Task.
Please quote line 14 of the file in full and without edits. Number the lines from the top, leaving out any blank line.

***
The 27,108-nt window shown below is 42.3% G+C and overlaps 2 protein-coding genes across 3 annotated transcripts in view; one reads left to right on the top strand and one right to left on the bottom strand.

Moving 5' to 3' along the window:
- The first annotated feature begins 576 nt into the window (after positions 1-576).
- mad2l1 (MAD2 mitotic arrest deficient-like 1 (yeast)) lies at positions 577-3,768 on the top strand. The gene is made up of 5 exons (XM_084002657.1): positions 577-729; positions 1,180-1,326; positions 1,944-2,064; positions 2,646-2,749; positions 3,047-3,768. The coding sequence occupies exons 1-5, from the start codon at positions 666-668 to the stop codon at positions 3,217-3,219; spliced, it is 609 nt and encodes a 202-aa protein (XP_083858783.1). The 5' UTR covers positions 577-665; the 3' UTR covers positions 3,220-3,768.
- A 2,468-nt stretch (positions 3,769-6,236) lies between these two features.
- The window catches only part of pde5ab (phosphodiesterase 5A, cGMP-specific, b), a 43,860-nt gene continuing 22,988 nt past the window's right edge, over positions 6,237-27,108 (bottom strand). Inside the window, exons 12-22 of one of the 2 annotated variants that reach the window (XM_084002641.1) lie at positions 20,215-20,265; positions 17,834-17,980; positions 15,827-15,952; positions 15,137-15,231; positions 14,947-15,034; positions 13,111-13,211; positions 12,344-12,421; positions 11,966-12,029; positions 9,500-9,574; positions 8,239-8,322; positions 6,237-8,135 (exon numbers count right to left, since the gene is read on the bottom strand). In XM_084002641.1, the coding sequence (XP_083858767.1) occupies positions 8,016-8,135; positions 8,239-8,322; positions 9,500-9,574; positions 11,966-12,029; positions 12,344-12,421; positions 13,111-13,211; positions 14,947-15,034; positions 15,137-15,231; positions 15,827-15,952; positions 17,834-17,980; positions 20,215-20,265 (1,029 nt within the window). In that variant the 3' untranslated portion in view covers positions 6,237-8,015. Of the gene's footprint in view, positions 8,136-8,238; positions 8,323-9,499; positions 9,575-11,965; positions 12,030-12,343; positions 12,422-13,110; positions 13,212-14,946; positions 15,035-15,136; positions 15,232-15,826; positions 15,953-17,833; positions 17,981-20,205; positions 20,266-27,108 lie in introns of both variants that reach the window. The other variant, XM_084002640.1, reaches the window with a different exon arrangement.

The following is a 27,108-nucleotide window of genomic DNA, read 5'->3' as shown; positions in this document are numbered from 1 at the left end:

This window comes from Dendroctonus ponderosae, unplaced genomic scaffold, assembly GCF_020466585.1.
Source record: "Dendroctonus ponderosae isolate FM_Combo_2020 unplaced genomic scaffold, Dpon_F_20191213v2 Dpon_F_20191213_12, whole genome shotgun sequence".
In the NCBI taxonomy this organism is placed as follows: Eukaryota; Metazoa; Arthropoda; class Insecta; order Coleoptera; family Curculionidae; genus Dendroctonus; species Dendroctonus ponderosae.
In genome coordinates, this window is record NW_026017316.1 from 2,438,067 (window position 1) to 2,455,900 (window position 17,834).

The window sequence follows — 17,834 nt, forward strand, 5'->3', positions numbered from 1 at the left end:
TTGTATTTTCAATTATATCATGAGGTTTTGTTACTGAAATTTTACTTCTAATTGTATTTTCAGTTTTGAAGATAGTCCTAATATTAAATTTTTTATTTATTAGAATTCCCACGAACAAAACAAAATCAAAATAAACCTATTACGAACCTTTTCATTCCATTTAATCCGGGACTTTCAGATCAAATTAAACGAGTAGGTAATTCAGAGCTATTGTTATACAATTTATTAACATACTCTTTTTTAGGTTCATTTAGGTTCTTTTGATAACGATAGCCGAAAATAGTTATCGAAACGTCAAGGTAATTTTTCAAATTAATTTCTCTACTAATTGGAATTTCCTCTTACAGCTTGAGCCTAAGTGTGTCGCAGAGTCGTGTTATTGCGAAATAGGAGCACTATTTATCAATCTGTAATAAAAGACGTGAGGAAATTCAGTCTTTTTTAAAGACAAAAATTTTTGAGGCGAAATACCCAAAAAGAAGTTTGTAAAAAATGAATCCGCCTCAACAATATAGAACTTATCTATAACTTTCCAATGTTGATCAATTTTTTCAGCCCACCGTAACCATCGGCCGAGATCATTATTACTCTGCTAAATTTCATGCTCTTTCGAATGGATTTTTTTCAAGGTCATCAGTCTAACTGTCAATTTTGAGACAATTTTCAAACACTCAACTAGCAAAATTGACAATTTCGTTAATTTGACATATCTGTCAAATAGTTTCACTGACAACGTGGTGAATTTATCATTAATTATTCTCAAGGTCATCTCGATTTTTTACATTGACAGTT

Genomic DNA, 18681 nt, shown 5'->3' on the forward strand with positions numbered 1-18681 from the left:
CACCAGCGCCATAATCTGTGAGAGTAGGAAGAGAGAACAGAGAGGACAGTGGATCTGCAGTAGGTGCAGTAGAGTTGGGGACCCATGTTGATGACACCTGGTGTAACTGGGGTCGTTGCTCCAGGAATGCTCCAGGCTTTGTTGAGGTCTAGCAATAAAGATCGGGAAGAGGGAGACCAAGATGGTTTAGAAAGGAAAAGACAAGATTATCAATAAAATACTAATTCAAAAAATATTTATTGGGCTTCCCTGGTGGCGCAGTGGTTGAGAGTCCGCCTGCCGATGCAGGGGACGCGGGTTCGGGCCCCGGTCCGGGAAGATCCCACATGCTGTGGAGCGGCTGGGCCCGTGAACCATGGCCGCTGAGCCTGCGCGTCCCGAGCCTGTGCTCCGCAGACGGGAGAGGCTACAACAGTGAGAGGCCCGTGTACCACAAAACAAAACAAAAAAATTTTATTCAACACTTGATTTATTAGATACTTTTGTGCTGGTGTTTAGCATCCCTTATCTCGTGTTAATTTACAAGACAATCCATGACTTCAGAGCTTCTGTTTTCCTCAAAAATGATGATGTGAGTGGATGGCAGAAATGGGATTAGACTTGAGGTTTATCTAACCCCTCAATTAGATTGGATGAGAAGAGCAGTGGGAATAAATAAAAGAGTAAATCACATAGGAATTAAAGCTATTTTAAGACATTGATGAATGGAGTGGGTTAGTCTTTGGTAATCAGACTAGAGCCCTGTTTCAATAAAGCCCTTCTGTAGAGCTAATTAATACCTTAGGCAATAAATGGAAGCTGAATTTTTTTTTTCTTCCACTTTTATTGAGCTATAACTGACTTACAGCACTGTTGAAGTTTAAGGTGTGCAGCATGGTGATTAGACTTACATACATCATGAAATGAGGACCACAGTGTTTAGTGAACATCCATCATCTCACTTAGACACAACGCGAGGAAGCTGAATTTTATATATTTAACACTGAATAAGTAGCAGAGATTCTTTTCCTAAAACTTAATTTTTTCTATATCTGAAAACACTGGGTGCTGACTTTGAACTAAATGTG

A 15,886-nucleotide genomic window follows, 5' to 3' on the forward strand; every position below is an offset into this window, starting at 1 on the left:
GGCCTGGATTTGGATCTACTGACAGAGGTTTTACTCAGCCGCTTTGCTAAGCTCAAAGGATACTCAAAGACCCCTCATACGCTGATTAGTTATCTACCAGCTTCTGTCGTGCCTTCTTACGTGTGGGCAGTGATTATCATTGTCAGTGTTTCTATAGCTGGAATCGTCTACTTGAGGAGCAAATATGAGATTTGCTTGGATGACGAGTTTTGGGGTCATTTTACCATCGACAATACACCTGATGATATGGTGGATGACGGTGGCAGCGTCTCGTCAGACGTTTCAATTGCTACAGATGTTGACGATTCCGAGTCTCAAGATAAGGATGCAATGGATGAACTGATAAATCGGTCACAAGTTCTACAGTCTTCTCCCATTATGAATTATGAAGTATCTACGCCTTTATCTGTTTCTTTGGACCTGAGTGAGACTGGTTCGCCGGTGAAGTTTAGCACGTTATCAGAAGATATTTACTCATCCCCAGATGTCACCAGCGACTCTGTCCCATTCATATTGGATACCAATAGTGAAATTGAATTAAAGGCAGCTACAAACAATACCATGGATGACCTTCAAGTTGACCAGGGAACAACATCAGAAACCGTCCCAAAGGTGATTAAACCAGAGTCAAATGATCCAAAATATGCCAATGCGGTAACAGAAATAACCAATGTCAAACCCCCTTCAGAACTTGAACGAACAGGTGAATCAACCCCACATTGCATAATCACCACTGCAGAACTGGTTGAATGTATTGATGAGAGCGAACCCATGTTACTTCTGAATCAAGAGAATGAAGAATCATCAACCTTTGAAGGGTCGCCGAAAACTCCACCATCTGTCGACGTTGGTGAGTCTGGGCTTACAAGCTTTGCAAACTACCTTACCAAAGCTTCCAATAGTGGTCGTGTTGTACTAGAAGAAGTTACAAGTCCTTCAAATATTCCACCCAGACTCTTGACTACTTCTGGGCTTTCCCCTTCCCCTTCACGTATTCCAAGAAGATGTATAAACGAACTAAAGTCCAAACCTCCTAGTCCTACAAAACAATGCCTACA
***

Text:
Genomic DNA, 18681 nt, shown 5'->3' on the forward strand with positions numbered 1-18681 from the left: